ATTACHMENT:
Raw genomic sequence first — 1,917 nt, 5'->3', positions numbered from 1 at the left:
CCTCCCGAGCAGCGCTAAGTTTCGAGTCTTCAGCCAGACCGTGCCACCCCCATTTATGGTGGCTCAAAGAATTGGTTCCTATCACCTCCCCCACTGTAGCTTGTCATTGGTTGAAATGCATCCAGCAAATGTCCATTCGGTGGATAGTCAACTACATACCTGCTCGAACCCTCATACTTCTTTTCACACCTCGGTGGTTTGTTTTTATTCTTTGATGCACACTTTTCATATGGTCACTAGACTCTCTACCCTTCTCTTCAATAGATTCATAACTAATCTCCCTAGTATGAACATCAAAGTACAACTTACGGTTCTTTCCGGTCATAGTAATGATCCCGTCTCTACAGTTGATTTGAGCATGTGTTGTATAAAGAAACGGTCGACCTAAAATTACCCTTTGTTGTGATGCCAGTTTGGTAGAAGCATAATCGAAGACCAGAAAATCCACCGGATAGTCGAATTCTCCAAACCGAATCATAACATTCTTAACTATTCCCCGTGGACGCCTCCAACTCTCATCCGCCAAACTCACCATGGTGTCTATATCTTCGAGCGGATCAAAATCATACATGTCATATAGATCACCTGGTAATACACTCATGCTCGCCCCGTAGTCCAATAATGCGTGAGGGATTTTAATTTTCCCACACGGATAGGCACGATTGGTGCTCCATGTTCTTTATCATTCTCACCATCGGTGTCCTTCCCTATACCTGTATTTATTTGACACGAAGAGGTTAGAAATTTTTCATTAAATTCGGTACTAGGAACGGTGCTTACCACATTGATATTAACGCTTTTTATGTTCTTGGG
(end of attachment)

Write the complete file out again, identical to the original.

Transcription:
Raw genomic sequence first — 1,917 nt, 5'->3', positions numbered from 1 at the left:
CCTCCCGAGCAGCGCTAAGTTTCGAGTCTTCAGCCAGACCGTGCCACCCCCATTTATGGTGGCTCAAAGAATTGGTTCCTATCACCTCCCCCACTGTAGCTTGTCATTGGTTGAAATGCATCCAGCAAATGTCCATTCGGTGGATAGTCAACTACATACCTGCTCGAACCCTCATACTTCTTTTCACACCTCGGTGGTTTGTTTTTATTCTTTGATGCACACTTTTCATATGGTCACTAGACTCTCTACCCTTCTCTTCAATAGATTCATAACTAATCTCCCTAGTATGAACATCAAAGTACAACTTACGGTTCTTTCCGGTCATAGTAATGATCCCGTCTCTACAGTTGATTTGAGCATGTGTTGTATAAAGAAACGGTCGACCTAAAATTACCCTTTGTTGTGATGCCAGTTTGGTAGAAGCATAATCGAAGACCAGAAAATCCACCGGATAGTCGAATTCTCCAAACCGAATCATAACATTCTTAACTATTCCCCGTGGACGCCTCCAACTCTCATCCGCCAAACTCACCATGGTGTCTATATCTTCGAGCGGATCAAAATCATACATGTCATATAGATCACCTGGTAATACACTCATGCTCGCCCCGTAGTCCAATAATGCGTGAGGGATTTTAATTTTCCCACACGGATAGGCACGATTGGTGCTCCATGTTCTTTATCATTCTCACCATCGGTGTCCTTCCCTATACCTGTATTTATTTGACACGAAGAGGTTAGAAATTTTTCATTAAATTCGGTACTAGGAACGGTGCTTACCACATTGATATTAACGCTTTTTATGTTCTTGGG